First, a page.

Shutdown Windows computer and Synology NAS using WinNut

Previously, my Windows PC happily send a command to my Synology NAS to shutdown when the UPS (connected to my PC) was running low on battery power. (See my post, “Shutdown Windows computer and Synology NAS using CyberPower UPS“) Things came to a grinding halt when DSM 6 was released and eliminated remote access by the root user…probably a good thing security-wise, of course.

After much research, I discovered the Network UPS Tools (NUT) project. Included in its goals is uniform control and management of UPSs and it seems manufacturers, including Synology, have embraced the “standard”. It’s a server-client model where you connect the UPS to the Synology NAS, the server (aka master), and run a monitoring program on your PC, the client (aka slave), to shut it down when the UPS battery power gets low.

Setup on the NAS side, is as easy as checking a couple option boxes. It’s not so straight forward on the client side of things. I found at least three different Windows client applications, all with less than clear configuration instructions. I settled on WinNUT, but lost patience trying to figure out how to configure the new version and opted for the older one which still seems to work under Windows 10.

Here’s the steps to set everything up. (Note that I have a CyberPower 1500PFCLCD UPS connected via USB to a Synology DS212j NAS currently running DSM 6.2-23739 Update 2.)

1. First, navigate to the WinNUT download page. Download WinNUT-2.0.0.4a-Installer.exe and install it.

2. Next, open your Diskstation Control Panel and choose Hardware & Power. Click on the UPS tab.

3. Enable the options Enable UPS support and Enable network UPS server.

4. Click Permitted DiskStation devices and enter your PC’s IP address in the dialog that appears. Click OK to close the dialog and then click Apply.

5. Run WinNUT Configuration Tool on your PC and click the Edit button.

6. Notepad will open with the config file. Add the following line: MONITOR [email protected]192.168.1.3 1 monuser secret slave

Be sure to substitute your own NAS’s IP address. Note that monuser and secret are the default username and password for the ups device user.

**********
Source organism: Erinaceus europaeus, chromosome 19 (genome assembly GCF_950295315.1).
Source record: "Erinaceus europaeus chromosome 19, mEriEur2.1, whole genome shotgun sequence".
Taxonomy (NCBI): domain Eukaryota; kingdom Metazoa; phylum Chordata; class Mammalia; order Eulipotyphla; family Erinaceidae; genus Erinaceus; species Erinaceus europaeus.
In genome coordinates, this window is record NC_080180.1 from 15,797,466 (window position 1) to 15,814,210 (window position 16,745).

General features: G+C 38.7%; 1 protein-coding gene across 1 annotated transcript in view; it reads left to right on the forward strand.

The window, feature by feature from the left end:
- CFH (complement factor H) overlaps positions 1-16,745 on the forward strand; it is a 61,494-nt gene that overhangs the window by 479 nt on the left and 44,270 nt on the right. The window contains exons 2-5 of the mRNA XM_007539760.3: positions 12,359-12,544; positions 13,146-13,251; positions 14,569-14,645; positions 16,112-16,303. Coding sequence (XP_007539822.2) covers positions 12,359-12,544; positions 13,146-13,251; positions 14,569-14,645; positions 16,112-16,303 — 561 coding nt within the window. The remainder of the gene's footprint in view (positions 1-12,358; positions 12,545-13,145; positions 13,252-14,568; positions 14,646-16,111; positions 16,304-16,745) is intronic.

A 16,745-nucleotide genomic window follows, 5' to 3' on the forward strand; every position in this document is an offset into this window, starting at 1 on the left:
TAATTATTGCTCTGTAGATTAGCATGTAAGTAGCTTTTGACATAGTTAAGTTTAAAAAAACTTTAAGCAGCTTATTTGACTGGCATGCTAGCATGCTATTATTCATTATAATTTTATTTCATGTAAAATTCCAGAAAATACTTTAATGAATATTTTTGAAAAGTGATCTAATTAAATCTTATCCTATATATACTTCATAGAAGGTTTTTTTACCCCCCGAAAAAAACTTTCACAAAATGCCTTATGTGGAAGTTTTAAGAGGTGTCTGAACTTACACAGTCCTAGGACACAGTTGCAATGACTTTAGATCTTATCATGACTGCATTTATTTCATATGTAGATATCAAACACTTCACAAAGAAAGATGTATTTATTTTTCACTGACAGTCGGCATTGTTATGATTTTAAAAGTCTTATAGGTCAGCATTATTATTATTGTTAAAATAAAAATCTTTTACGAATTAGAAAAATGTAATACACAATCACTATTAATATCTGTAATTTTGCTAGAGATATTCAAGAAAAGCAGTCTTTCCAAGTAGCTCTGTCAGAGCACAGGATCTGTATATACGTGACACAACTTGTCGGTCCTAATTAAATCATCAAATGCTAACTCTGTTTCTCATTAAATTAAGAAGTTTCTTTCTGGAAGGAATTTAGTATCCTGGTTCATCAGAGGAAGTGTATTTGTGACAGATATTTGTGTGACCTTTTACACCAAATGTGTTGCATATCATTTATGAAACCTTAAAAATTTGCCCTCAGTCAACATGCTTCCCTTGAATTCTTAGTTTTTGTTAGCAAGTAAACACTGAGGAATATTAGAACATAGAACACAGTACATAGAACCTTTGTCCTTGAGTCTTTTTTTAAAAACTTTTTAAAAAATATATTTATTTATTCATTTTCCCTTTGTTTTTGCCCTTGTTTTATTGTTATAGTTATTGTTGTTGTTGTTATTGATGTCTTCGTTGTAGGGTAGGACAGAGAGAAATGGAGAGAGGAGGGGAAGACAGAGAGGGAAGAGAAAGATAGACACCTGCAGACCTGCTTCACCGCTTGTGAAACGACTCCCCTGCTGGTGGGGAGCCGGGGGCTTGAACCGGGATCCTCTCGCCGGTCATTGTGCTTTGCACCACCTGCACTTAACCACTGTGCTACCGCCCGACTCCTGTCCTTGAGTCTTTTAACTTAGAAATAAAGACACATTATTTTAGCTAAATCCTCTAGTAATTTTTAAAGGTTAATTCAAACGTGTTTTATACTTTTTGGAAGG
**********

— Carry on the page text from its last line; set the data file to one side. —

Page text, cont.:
(I won’t go into detail here, but if you want to change the default username and/or password, the UPS config files are in the /usr/syno/etc/ups on the NAS and you need to edit the upsd.users file)

7. Save the file and close Notepad

8. Click the Apply and Start WinNUT button.

9. Click the View button. Scan the log and make sure there are no errors.

If you get a connection error, make sure the IP you entered in the WinNUT config file is your NAS’s correct IP address. Also, make sure you entered your PC’s correct IP address in DiskStation’s Permitted DiskStation devices dialog and applied it.

This should go without saying, but your router/hub needs to be connected to a UPS as well, or your NAS and PC can’t communicate when the power goes off.

10. Click OK to close the WinNUT window.

Now, you can either put the Start WinNUT Ups Monitor shortcut in your Startup folder (start and stop shortcuts are created by the install) or enable the Install As A Service option on the WinNUT window.

I really like the NUT method better than the one it replaced. However, currently, DSM is triggering a low battery event not long after the power goes off, even though my UPS has plenty of battery power. Based on this thread, I’m hoping it’s just a bug that will be fixed at some point.

Comments

Cole
Reply

The MONITOR command has been changed to include the number of devices monitored. Enter 1, typically, after the IP address and before the user name.

The format is documented in the config file.

Other than that it installed easily. Thanks for the article.

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